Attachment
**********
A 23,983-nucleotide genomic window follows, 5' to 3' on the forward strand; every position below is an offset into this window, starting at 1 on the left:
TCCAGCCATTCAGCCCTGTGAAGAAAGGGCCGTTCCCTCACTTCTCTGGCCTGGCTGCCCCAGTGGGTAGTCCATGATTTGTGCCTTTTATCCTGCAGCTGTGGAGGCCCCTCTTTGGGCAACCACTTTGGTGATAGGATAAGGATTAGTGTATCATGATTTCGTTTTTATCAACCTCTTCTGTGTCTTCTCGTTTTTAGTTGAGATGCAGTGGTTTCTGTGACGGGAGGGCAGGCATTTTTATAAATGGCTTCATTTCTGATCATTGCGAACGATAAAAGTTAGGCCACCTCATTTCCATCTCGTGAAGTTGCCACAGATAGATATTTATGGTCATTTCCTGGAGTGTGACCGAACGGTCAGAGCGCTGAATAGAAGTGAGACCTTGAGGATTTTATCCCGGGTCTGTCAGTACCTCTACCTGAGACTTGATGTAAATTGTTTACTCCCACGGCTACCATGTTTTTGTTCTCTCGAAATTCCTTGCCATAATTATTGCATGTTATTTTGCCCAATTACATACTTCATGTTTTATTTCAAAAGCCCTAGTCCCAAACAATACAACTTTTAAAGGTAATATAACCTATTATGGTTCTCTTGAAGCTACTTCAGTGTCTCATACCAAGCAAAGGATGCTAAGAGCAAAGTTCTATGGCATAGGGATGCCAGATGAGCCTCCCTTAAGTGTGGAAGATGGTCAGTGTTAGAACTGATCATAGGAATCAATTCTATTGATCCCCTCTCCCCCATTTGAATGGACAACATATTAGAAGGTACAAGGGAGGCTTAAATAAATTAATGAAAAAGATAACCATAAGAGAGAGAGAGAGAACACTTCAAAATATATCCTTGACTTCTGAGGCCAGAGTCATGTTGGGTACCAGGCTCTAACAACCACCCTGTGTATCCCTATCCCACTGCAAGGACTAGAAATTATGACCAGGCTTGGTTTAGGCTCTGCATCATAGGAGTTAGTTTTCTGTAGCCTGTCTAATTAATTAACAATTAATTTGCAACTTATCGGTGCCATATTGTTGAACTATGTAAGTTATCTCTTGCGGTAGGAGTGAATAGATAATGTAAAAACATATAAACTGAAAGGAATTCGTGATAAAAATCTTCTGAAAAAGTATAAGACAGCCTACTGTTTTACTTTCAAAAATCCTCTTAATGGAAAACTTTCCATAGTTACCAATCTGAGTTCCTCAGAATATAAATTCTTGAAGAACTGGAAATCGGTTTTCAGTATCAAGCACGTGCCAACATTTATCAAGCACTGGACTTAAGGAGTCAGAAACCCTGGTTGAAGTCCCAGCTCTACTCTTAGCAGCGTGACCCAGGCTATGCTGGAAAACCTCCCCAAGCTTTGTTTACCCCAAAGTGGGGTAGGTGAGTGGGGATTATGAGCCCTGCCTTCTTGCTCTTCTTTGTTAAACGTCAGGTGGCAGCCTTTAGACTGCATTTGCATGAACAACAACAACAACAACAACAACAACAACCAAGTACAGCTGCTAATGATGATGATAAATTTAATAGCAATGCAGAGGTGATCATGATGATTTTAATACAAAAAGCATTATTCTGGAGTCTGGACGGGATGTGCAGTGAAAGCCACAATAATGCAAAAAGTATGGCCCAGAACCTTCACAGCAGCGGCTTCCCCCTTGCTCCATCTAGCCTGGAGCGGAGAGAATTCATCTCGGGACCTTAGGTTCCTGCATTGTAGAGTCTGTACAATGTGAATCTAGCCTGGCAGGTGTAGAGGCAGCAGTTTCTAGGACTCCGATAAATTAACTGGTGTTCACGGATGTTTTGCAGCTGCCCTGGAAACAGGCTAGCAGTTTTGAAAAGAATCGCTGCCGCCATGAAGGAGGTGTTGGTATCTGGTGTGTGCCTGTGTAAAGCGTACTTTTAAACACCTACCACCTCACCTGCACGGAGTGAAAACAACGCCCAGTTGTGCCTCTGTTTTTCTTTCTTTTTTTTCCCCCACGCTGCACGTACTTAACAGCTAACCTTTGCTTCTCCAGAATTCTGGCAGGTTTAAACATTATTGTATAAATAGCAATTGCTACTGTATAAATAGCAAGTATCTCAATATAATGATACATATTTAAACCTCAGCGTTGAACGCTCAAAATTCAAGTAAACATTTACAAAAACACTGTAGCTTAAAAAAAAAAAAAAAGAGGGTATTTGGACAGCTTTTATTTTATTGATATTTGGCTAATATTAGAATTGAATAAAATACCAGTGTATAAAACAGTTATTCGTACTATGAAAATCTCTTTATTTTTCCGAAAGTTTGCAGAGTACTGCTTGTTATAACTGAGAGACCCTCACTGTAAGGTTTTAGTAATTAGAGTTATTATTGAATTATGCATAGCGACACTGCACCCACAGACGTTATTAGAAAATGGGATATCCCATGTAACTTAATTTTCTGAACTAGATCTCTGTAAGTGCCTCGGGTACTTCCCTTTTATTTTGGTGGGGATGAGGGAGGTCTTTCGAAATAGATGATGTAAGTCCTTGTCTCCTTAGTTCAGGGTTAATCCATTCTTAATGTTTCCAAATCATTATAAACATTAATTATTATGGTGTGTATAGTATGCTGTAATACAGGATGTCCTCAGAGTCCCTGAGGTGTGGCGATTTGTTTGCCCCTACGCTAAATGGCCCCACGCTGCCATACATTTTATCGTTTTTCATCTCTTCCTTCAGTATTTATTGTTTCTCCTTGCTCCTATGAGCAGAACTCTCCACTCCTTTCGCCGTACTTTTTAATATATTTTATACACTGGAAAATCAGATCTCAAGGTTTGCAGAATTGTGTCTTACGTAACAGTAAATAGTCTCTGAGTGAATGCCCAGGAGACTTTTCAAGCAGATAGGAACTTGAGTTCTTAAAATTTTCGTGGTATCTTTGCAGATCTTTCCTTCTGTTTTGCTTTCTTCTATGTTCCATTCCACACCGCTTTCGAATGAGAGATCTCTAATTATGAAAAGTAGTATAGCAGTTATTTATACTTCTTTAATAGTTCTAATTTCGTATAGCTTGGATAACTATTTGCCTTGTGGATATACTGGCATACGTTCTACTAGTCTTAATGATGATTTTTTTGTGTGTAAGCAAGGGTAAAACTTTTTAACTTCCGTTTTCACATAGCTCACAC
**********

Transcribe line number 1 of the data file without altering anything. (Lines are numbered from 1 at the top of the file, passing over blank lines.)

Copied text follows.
A 23,983-nucleotide genomic window follows, 5' to 3' on the forward strand; every position below is an offset into this window, starting at 1 on the left: